The First Person in Cognition and Morality

ISBN : 9780198845829

Beatrice Longuenesse
96 Pages
129 x 129 mm
Pub date
Nov 2019
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What do we express when we use the first-person pronoun 'I' in phrases such as 'I think' or 'I ought to'? Do we refer to ourselves as biologically unique, socially determined individuals? Or do we express a consciousness of ourselves as the bearers of thoughts we share, or can share, with all other human beings whatever their particular biological, social, or cultural background? Every year the Faculty of Philosophy at the University of Amsterdam invites a prominent philosopher to occupy the Spinoza Chair and give two public lectures on a topic in philosophy. Beatrice Longuenesse, in these lectures, explores the contrast and complementarity between these two aspects of the use of 'I'. Her first lecture considers the first-person pronoun in relation to the exercise of our mental capacities in abstract reasoning, and in relation to our knowledge of objective facts about the world. Her second lecture explores the use of 'I' in relation to what we take to be our moral obligations. In bringing together these two fascinating lectures, this book presents contrasting aspects of the self as radically individual on the one hand, and as the bearer of universally shared capacities on the other.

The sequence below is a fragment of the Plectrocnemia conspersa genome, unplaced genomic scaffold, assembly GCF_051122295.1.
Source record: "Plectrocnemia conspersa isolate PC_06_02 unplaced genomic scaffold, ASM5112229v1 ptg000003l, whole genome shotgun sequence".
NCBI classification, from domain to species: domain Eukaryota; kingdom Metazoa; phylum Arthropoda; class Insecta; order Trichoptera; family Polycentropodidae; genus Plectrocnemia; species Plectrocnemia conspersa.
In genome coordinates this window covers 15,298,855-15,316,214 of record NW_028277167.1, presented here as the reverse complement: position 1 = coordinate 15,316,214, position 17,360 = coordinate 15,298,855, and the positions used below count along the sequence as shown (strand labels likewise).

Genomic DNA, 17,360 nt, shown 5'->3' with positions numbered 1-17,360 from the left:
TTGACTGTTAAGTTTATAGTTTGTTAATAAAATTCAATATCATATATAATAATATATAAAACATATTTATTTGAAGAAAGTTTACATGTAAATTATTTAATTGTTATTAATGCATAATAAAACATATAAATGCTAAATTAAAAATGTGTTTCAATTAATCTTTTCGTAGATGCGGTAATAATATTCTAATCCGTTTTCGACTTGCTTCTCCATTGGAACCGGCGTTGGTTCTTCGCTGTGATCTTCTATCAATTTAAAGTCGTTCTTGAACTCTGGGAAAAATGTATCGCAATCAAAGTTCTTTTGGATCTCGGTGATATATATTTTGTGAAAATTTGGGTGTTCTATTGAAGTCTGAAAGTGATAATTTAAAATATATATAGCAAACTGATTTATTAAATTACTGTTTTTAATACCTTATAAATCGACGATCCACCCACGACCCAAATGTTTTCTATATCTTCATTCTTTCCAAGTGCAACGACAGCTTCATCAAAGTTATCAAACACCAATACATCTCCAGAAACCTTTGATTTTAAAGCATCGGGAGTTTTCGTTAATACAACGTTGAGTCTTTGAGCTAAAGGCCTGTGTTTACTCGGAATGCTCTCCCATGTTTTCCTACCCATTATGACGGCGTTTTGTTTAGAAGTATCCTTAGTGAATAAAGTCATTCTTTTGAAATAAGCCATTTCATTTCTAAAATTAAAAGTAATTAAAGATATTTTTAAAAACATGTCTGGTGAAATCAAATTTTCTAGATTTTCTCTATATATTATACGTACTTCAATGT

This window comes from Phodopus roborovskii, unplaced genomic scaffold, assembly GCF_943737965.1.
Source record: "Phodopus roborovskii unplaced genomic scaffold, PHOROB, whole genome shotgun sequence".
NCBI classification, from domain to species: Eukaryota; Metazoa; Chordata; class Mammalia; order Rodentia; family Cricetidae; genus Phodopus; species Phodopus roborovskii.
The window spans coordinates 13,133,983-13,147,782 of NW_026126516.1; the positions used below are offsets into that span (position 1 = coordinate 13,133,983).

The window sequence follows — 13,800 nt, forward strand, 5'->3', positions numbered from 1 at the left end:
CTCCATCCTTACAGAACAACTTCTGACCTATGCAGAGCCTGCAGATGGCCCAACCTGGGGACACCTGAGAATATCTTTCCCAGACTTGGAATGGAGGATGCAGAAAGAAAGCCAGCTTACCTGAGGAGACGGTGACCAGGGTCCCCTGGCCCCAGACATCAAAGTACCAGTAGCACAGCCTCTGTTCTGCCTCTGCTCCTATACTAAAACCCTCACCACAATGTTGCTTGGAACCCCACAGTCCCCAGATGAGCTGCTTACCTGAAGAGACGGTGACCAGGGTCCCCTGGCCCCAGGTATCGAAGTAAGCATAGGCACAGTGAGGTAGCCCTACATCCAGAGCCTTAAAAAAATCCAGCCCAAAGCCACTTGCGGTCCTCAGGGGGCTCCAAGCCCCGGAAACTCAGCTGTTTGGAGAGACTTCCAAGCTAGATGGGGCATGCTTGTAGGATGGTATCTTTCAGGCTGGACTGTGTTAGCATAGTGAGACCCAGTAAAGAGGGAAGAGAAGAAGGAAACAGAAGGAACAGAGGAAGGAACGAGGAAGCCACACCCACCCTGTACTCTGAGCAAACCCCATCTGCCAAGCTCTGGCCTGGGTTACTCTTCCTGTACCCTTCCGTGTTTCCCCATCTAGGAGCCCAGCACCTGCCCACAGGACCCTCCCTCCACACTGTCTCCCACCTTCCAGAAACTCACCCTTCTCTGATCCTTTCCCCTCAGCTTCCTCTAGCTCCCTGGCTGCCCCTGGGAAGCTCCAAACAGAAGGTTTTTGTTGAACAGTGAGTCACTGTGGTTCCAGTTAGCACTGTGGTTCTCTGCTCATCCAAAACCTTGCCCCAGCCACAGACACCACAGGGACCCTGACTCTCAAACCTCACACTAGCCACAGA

Lecture 1: 'I,' Singular and Universal
Lecture 2: 'I' in Morality: Enlightenment and Suspicion

About the author: 

Beatrice Longuenesse is Julius Silver Professor of Philosophy at New York University. Her current interests include history of philosophy, contemporary philosophy of language and mind, and philosophical issues related to Freudian psychanalysis. She has written numerous books, including Kant on the Human Standpoint (Cambridge 2005), Hegel's Critique of Metaphysics (Cambridge 2007), and I, Me, Mine: Back to Kant, and Back Again (Oxford 2017). She also co-edited Kant and the Early Moderns (Cambridge, 2008) with Daniel Garber.

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